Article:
Why it matters: From the Valley to D.C., Big Tech players like Facebook, Google and Amazon are under more scrutiny than ever as new technology develops and privacy and antitrust concerns grow in lockstep with companies’ ambitions.
Pandemic-induced telecommuting is spotlighting a new war in business: the fight to dominate work-from-home technologies.
The big picture: For many firms, virtual meeting and chatting software went from nice-to-haves to must-haves as they rushed to replicate the communication and collaboration that happens in person at the office.
Patients who used telehealth during the pandemic contributed to a decrease in emergency room visits by 40% nationwide, and by 80% among those 14 years old and younger, Mario Schlosser, co-founder and CEO of Oscar Health, said Tuesday at an Axios virtual event.
Why it matters: The decrease in ER visits showed many patients were regularly using telehealth services for non-emergencies. Virtual health care visits could become a default for check-ups, prescription refills and behavioral health even after the pandemic subsides, Schlosser added.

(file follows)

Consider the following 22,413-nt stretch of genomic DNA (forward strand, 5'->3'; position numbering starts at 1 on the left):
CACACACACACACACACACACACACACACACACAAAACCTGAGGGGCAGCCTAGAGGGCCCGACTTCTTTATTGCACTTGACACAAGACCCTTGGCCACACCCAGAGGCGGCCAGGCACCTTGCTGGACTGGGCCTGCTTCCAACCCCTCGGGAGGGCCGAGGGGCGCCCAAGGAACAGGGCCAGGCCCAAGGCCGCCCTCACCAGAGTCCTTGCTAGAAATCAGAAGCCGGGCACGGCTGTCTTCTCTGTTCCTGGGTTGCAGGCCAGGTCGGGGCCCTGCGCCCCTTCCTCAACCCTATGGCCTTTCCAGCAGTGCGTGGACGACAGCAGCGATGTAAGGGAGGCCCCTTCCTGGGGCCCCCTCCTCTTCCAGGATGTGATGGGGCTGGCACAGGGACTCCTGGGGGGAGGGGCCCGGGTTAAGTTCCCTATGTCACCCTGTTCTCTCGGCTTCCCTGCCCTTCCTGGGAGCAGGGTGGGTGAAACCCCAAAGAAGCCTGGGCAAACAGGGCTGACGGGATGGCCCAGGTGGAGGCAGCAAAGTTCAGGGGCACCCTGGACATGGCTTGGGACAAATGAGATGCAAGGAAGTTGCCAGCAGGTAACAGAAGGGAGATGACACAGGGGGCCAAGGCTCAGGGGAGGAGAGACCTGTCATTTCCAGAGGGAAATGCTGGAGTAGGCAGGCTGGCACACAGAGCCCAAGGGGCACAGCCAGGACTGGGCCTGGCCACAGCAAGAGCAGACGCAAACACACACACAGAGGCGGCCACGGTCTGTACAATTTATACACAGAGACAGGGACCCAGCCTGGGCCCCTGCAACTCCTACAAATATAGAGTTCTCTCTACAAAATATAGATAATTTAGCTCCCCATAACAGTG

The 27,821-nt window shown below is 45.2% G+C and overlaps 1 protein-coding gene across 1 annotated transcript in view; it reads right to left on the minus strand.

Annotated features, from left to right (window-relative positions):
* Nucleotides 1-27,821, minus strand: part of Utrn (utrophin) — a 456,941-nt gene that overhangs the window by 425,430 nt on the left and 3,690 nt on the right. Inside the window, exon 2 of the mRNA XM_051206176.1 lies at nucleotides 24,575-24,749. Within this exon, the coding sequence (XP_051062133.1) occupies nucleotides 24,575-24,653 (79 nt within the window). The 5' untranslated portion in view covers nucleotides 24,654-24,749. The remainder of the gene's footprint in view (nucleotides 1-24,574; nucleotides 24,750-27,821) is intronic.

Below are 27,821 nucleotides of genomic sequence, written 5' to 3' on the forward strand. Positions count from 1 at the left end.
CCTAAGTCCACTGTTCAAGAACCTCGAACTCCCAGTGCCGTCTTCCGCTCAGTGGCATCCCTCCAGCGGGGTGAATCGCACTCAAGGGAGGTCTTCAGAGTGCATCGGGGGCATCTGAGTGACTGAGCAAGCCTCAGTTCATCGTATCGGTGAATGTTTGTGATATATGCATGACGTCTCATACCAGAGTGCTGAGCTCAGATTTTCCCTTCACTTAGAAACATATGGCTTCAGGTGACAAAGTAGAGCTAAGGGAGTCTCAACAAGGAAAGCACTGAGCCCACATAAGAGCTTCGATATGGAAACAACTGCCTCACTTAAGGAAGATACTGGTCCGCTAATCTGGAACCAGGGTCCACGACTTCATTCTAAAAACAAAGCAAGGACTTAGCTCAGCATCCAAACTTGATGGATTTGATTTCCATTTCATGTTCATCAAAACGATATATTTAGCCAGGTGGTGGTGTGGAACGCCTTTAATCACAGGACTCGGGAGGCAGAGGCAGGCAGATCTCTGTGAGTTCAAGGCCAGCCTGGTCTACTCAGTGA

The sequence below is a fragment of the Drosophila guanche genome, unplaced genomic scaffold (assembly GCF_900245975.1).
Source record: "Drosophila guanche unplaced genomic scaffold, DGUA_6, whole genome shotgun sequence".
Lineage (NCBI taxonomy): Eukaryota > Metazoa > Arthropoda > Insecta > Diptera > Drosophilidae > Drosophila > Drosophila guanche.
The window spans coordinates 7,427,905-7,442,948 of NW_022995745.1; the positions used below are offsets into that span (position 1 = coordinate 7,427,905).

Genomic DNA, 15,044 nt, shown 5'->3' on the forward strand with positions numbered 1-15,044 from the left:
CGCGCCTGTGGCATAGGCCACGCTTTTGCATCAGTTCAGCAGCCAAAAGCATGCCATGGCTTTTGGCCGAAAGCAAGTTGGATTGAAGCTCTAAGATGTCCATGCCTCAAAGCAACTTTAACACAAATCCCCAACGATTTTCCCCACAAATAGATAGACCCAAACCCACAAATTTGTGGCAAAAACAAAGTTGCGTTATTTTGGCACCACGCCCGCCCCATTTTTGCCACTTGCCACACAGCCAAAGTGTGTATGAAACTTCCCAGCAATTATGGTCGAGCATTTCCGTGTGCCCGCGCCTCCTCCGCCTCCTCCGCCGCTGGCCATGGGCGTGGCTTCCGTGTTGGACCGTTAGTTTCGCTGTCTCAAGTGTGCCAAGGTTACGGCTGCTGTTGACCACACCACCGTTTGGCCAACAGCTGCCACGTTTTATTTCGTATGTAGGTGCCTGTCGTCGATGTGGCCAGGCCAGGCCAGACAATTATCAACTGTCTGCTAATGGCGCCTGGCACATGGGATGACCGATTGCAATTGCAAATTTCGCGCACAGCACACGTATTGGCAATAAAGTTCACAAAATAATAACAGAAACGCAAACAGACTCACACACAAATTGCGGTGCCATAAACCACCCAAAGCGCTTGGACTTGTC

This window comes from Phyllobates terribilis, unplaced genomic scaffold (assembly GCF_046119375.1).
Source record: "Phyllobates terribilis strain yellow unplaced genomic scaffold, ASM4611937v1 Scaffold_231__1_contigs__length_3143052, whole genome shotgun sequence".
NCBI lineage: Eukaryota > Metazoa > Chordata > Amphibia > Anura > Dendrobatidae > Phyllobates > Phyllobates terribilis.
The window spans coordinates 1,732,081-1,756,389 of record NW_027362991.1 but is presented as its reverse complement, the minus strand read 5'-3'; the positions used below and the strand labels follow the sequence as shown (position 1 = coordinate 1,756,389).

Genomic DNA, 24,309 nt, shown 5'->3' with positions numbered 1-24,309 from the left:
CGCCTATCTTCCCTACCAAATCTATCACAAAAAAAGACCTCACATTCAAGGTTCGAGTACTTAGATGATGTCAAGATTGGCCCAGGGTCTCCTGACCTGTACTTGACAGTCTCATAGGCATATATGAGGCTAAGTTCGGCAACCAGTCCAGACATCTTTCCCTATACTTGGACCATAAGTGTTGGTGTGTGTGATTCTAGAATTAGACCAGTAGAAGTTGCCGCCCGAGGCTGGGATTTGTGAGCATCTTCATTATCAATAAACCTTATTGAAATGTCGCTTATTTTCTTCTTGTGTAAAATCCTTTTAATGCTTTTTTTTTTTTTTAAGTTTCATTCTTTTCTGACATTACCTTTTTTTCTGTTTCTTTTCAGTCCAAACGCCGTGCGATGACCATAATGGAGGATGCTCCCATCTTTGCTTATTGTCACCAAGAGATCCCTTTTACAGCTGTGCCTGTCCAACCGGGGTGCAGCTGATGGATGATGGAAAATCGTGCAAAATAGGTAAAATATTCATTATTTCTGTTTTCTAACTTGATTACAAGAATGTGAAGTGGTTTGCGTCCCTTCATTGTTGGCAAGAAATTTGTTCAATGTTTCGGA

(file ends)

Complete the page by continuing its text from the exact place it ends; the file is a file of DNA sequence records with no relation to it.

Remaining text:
An international coalition of news and tech companies, including the AP, The Washington Post, Facebook and others, is partnering with a different coalition led by the BBC, CBC/Radio-Canada, Microsoft and The New York Times called Project Origin to fight fake news during the U.S. election.
How it works: The project aims to place digital watermarks on media originating from authentic content creators. The watermark will degrade when content has been manipulated. The verification system will be deployed in the month leading up to the U.S. election.
YouTube Live and Facebook Live are being increasingly challenged by upstarts, including Twitch, Twitter and Snapchat.
Why it matters: Three years ago, a survey from TV analysis company Magid found that consumers cited YouTube Live and Facebook Live most often as the platforms they use to stream live video.
Educational electronics maker Kano is launching an updated version of the Kano PC, its modular $300 Windows laptop.